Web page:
CLEVELAND-For people who suffer from burning mouth syndrome, low doses of the drug clonazepam may offer significant relief, according to a study by a Case Western Reserve University professor in the November issue of Oral Surgery.
About 1.3 million American adults, mostly postmenopausal women, are afflicted with burning mouth syndrome (BMS), a chronic, often debilitating condition whose cause remains a medical mystery. Only in recent years has science begun to seek an organic basis for the intense burning pain, notes researcher Miriam Grushka, an associate professor of oral diagnosis at the CWRU School of Dentistry.
"Until the late 1980s or early '90s, it was treated as an emotional problem that was thought to be associated with depression, anxiety, or other neuroses," says Grushka, a pioneer in the treatment of BMS. Although recent research has focused on various physical explanations for burning mouth, there is no consensus on the cause or treatment.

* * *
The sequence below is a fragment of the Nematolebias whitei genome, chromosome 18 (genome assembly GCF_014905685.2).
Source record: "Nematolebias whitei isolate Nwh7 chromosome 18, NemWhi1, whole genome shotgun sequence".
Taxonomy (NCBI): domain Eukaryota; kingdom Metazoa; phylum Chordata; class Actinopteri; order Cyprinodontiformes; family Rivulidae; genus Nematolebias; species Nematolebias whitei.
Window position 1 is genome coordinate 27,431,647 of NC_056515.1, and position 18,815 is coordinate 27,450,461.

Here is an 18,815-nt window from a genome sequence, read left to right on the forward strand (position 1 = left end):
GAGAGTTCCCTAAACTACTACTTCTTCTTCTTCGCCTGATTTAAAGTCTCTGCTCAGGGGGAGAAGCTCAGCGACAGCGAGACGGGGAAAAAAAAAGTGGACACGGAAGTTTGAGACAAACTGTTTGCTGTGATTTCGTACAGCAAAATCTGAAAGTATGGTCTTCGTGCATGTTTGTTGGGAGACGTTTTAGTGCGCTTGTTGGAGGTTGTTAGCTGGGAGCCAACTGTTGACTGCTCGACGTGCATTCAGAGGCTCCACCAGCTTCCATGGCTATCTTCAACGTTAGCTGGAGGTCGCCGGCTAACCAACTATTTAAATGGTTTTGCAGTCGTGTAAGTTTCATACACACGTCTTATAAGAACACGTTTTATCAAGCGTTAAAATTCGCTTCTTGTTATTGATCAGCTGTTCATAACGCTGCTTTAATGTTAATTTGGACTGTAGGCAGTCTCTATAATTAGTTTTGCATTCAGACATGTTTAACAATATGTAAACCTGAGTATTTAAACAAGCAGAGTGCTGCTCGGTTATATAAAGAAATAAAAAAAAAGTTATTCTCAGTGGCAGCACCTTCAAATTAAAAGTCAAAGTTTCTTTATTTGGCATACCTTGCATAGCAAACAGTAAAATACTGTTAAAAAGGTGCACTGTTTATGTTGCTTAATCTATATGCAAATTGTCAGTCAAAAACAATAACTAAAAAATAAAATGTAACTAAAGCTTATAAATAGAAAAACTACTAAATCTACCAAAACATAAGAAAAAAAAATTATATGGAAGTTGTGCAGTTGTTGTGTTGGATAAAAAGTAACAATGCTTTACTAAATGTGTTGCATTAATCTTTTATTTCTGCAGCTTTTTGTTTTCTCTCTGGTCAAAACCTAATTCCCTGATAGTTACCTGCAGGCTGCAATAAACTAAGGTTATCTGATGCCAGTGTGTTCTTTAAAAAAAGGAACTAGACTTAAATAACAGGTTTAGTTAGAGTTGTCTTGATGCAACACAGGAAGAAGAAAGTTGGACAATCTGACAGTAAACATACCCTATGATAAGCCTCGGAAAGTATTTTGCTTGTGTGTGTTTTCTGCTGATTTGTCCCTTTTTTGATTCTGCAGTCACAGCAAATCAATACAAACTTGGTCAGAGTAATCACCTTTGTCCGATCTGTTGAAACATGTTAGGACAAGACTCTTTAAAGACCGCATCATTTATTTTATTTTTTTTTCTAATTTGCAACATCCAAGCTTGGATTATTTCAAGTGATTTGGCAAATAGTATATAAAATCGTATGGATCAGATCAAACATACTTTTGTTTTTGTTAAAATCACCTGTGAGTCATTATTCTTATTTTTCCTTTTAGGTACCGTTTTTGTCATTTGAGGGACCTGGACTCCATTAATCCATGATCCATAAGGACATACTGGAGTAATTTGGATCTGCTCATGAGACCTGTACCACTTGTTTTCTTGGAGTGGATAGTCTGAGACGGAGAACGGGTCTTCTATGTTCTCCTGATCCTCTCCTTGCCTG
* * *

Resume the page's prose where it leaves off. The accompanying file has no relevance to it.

BMS seems to follow a pattern in many sufferers, Grushka observes. The burning pain begins by late morning and usually reaches peak intensity by evening, which makes falling asleep difficult yet doesn't awaken the patient during the night.
Grushka's study tested the effect of clonazepam, a form of benzodiazepine that is often used an anticonvulsant. Her sample consisted of 30 patients who had experienced BMS for anywhere from one month to 12 years. One subject was an 83-year-old male and the rest were females age 45 to 87 (with a median age of 65).
The patients began taking 0.25 mg of clonazepam at bedtime for one week and could increase the daily dose by as much as 0.25 mg each week, up to a total dosage of 3 mg.
"Patients were carefully instructed about increasing the dose only until they either experienced significant pain relief or until they experienced untoward side effects, especially drowsiness," Grushka reports.